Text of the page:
Conclusion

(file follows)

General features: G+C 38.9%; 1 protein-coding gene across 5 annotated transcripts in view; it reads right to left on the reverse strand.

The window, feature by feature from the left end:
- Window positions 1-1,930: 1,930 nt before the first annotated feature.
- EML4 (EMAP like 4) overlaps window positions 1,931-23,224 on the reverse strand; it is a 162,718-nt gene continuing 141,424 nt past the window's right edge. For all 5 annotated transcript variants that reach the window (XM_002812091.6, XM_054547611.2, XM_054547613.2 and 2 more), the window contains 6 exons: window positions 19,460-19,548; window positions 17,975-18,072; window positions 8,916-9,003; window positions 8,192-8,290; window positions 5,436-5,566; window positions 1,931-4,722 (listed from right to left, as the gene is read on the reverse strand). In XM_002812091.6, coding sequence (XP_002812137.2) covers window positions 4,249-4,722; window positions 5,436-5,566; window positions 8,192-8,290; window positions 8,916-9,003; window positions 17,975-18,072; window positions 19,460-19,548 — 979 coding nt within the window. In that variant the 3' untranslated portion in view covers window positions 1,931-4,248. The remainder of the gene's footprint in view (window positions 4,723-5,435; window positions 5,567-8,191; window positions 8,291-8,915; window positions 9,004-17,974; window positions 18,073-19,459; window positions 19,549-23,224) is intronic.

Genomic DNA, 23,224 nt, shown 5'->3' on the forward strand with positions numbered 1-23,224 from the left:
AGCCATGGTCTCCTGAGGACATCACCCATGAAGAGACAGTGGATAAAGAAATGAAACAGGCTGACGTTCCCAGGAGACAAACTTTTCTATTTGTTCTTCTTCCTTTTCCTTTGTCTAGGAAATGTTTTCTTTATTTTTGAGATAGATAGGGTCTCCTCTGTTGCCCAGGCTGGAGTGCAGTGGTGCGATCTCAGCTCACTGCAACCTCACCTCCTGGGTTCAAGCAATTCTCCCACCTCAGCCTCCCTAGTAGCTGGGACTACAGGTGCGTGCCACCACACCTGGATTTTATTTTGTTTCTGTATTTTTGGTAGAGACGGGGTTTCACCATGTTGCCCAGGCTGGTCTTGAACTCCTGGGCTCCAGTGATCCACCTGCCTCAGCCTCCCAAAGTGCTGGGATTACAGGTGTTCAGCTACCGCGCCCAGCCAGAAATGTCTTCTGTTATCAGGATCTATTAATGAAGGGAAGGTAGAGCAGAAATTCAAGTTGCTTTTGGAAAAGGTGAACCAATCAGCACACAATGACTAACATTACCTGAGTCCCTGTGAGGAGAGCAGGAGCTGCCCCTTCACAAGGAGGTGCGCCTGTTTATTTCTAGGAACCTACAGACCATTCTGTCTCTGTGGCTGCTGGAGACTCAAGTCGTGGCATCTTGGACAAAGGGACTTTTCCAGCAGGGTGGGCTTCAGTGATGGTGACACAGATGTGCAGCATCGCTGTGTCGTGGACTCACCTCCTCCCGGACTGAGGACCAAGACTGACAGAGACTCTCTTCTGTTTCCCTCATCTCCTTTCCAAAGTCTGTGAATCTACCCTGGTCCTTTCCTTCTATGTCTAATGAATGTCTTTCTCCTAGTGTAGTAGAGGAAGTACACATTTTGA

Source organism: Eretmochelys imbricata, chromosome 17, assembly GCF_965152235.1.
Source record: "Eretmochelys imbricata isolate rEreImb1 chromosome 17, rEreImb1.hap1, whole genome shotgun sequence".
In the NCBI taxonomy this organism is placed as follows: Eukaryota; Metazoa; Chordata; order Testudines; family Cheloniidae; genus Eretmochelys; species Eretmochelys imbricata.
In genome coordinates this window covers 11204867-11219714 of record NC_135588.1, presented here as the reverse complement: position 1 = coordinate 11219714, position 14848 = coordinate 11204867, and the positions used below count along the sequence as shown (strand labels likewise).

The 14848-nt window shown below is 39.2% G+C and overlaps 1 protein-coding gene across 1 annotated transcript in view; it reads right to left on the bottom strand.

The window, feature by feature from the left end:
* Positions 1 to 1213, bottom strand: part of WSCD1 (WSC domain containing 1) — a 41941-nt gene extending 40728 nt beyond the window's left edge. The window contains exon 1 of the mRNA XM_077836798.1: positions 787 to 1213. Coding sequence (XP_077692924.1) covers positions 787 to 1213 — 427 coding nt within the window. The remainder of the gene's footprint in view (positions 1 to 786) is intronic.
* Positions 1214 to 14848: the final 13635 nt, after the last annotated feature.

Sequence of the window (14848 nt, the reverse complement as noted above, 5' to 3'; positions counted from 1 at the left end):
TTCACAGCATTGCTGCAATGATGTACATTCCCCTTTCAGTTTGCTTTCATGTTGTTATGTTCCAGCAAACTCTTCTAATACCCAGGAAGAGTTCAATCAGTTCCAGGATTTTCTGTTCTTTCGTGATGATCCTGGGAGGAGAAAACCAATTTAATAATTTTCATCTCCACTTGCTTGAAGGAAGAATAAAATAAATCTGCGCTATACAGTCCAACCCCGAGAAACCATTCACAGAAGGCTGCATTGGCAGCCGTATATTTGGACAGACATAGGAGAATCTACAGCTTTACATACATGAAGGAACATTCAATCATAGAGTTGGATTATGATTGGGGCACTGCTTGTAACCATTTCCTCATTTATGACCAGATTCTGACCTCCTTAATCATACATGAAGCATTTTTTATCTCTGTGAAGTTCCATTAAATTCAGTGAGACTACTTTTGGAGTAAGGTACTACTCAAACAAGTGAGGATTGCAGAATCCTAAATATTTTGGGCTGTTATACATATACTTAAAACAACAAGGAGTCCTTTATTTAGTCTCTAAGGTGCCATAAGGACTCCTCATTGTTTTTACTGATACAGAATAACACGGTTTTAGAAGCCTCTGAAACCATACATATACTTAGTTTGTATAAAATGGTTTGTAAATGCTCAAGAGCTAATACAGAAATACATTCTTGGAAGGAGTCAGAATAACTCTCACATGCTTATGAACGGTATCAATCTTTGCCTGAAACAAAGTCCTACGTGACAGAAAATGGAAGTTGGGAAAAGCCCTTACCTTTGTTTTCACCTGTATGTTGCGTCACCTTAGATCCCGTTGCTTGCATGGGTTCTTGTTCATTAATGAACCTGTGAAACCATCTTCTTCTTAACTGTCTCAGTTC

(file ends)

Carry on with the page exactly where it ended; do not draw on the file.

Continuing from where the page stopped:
Type I fibres are red, split ATP at a slow rate, have a slow contraction velocity, very resistant to fatigue and have a high capacity to generate ATP by oxidative metabolic processes. Such fibres are found in large numbers in the postural muscles of the neck Type II A Fibres These fibres, also called fast twitch or fast oxidative fibres, contain very large amounts of myoglobin, very many mitochondria and very many blood capillaries. Type II A fibres are red, have a very high capacity for generating ATP by oxidative metabolic processes, split ATP at a very rapid rate, have a fast contraction velocity and are resistant to fatigue. Such fibres are infrequently found in humans. Type II B Fibres These fibres, also called fast twitch or fast glycolytic fibres, contain a low content of myoglobin, relatively few mitochondria, relatively few blood capillaries and large amounts glycogen. Type II B fibres are white, geared to generate ATP by anaerobic metabolic processes, not able to supply skeletal muscle fibres continuously with sufficient ATP, fatigue easily, split ATP at a fast rate and have a fast contraction velocity. Such fibres are found in large numbers in the muscles of the arms. (Reference used http://www.brianmac.demon.co.uk/muscle.htm) Sliding filament theory of contraction The mechanism of filament sliding during contraction of a myofibril. In the absence of calcium ions, tropomyosin blocks access to the mysosin binding site of actin. When calcium binds to troponin, the positions of troponin and tropomyosin are altered on the the thin flament and myosin then has access to its binding site on actin. Myosin hydolyzes ATP and undergoes a conformational change into a high-energy state. The head group of myosin binds to actin forming a cross-bridge between the thick and thin filaments. The energy stored by myosin is released, and ADP and inorganic phosphate dissociate from myosin. The resulting relaxation of the myosin molecule entails rotation of the globular head, which induces longitudinal sliding of the filaments. When the calcium level decreases, troponin locks tropomyosin in the blocking position and the thin filament slides back to the resting state. ...read more.